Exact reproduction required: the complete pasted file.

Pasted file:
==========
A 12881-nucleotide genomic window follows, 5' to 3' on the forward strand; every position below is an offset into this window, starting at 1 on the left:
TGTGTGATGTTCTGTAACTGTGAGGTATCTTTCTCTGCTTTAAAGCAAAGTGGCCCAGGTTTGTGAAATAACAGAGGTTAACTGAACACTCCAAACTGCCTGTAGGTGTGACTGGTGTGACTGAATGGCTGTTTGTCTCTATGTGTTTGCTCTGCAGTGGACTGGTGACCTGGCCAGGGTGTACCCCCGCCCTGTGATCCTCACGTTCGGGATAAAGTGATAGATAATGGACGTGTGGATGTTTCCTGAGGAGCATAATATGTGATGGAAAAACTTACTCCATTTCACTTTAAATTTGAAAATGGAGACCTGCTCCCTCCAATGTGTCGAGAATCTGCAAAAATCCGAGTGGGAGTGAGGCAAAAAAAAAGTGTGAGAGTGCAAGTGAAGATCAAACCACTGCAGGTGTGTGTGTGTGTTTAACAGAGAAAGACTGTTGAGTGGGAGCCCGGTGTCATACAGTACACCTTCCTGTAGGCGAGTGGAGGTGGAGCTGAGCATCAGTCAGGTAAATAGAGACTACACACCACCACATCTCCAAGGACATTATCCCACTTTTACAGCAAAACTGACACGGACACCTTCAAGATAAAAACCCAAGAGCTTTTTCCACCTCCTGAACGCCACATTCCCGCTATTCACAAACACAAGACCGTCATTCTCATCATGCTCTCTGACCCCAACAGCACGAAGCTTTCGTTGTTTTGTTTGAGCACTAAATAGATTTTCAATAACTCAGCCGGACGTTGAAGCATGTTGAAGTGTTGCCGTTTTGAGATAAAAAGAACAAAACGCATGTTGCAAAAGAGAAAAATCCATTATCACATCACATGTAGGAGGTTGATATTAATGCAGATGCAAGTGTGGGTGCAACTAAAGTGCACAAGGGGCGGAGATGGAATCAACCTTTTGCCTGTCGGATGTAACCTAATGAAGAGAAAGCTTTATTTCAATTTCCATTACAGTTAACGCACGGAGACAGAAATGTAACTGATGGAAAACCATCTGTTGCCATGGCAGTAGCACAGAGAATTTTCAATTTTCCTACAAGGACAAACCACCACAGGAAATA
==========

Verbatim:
A 12881-nucleotide genomic window follows, 5' to 3' on the forward strand; every position below is an offset into this window, starting at 1 on the left:
TGTGTGATGTTCTGTAACTGTGAGGTATCTTTCTCTGCTTTAAAGCAAAGTGGCCCAGGTTTGTGAAATAACAGAGGTTAACTGAACACTCCAAACTGCCTGTAGGTGTGACTGGTGTGACTGAATGGCTGTTTGTCTCTATGTGTTTGCTCTGCAGTGGACTGGTGACCTGGCCAGGGTGTACCCCCGCCCTGTGATCCTCACGTTCGGGATAAAGTGATAGATAATGGACGTGTGGATGTTTCCTGAGGAGCATAATATGTGATGGAAAAACTTACTCCATTTCACTTTAAATTTGAAAATGGAGACCTGCTCCCTCCAATGTGTCGAGAATCTGCAAAAATCCGAGTGGGAGTGAGGCAAAAAAAAAGTGTGAGAGTGCAAGTGAAGATCAAACCACTGCAGGTGTGTGTGTGTGTTTAACAGAGAAAGACTGTTGAGTGGGAGCCCGGTGTCATACAGTACACCTTCCTGTAGGCGAGTGGAGGTGGAGCTGAGCATCAGTCAGGTAAATAGAGACTACACACCACCACATCTCCAAGGACATTATCCCACTTTTACAGCAAAACTGACACGGACACCTTCAAGATAAAAACCCAAGAGCTTTTTCCACCTCCTGAACGCCACATTCCCGCTATTCACAAACACAAGACCGTCATTCTCATCATGCTCTCTGACCCCAACAGCACGAAGCTTTCGTTGTTTTGTTTGAGCACTAAATAGATTTTCAATAACTCAGCCGGACGTTGAAGCATGTTGAAGTGTTGCCGTTTTGAGATAAAAAGAACAAAACGCATGTTGCAAAAGAGAAAAATCCATTATCACATCACATGTAGGAGGTTGATATTAATGCAGATGCAAGTGTGGGTGCAACTAAAGTGCACAAGGGGCGGAGATGGAATCAACCTTTTGCCTGTCGGATGTAACCTAATGAAGAGAAAGCTTTATTTCAATTTCCATTACAGTTAACGCACGGAGACAGAAATGTAACTGATGGAAAACCATCTGTTGCCATGGCAGTAGCACAGAGAATTTTCAATTTTCCTACAAGGACAAACCACCACAGGAAATA